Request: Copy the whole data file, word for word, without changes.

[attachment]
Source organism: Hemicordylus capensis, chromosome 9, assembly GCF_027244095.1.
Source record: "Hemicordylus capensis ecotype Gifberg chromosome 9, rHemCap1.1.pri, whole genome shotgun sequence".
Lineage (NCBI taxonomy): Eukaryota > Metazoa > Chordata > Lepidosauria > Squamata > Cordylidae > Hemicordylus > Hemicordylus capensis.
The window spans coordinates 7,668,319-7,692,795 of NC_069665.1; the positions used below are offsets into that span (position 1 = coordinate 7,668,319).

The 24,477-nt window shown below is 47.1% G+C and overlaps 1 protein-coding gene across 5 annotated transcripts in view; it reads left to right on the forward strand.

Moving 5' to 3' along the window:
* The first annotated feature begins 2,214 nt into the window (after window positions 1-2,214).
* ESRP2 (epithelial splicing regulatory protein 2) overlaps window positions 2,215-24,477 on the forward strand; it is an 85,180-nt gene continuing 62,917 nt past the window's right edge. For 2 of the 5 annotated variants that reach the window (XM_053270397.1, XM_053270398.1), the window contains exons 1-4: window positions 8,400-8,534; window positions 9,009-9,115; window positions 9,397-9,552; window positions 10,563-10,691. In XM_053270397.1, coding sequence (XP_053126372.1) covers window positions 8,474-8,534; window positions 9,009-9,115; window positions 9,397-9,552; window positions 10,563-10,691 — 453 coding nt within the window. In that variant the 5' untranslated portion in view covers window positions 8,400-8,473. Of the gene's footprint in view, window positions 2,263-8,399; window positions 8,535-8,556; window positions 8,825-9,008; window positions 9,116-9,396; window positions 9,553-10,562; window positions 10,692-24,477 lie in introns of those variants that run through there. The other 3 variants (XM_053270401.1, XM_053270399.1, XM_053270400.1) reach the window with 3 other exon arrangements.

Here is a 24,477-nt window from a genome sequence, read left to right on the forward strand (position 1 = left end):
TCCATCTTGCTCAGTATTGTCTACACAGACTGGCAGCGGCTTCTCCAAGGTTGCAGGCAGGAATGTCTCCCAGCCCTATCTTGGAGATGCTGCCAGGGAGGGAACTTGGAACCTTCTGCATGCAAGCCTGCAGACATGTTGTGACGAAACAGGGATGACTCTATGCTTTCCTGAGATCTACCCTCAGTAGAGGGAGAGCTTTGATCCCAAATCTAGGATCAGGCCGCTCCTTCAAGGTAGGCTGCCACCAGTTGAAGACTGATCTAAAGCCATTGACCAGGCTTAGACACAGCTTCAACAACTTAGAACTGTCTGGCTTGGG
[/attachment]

Source organism: Hemicordylus capensis, chromosome 9, assembly GCF_027244095.1.
Source record: "Hemicordylus capensis ecotype Gifberg chromosome 9, rHemCap1.1.pri, whole genome shotgun sequence".
Lineage (NCBI taxonomy): Eukaryota > Metazoa > Chordata > Lepidosauria > Squamata > Cordylidae > Hemicordylus > Hemicordylus capensis.
The window spans coordinates 7,668,319-7,692,795 of NC_069665.1; the positions used below are offsets into that span (position 1 = coordinate 7,668,319).

The 24,477-nt window shown below is 47.1% G+C and overlaps 1 protein-coding gene across 5 annotated transcripts in view; it reads left to right on the forward strand.

Moving 5' to 3' along the window:
* The first annotated feature begins 2,214 nt into the window (after window positions 1-2,214).
* ESRP2 (epithelial splicing regulatory protein 2) overlaps window positions 2,215-24,477 on the forward strand; it is an 85,180-nt gene continuing 62,917 nt past the window's right edge. For 2 of the 5 annotated variants that reach the window (XM_053270397.1, XM_053270398.1), the window contains exons 1-4: window positions 8,400-8,534; window positions 9,009-9,115; window positions 9,397-9,552; window positions 10,563-10,691. In XM_053270397.1, coding sequence (XP_053126372.1) covers window positions 8,474-8,534; window positions 9,009-9,115; window positions 9,397-9,552; window positions 10,563-10,691 — 453 coding nt within the window. In that variant the 5' untranslated portion in view covers window positions 8,400-8,473. Of the gene's footprint in view, window positions 2,263-8,399; window positions 8,535-8,556; window positions 8,825-9,008; window positions 9,116-9,396; window positions 9,553-10,562; window positions 10,692-24,477 lie in introns of those variants that run through there. The other 3 variants (XM_053270401.1, XM_053270399.1, XM_053270400.1) reach the window with 3 other exon arrangements.

Here is a 24,477-nt window from a genome sequence, read left to right on the forward strand (position 1 = left end):
TCCATCTTGCTCAGTATTGTCTACACAGACTGGCAGCGGCTTCTCCAAGGTTGCAGGCAGGAATGTCTCCCAGCCCTATCTTGGAGATGCTGCCAGGGAGGGAACTTGGAACCTTCTGCATGCAAGCCTGCAGACATGTTGTGACGAAACAGGGATGACTCTATGCTTTCCTGAGATCTACCCTCAGTAGAGGGAGAGCTTTGATCCCAAATCTAGGATCAGGCCGCTCCTTCAAGGTAGGCTGCCACCAGTTGAAGACTGATCTAAAGCCATTGACCAGGCTTAGACACAGCTTCAACAACTTAGAACTGTCTGGCTTGGG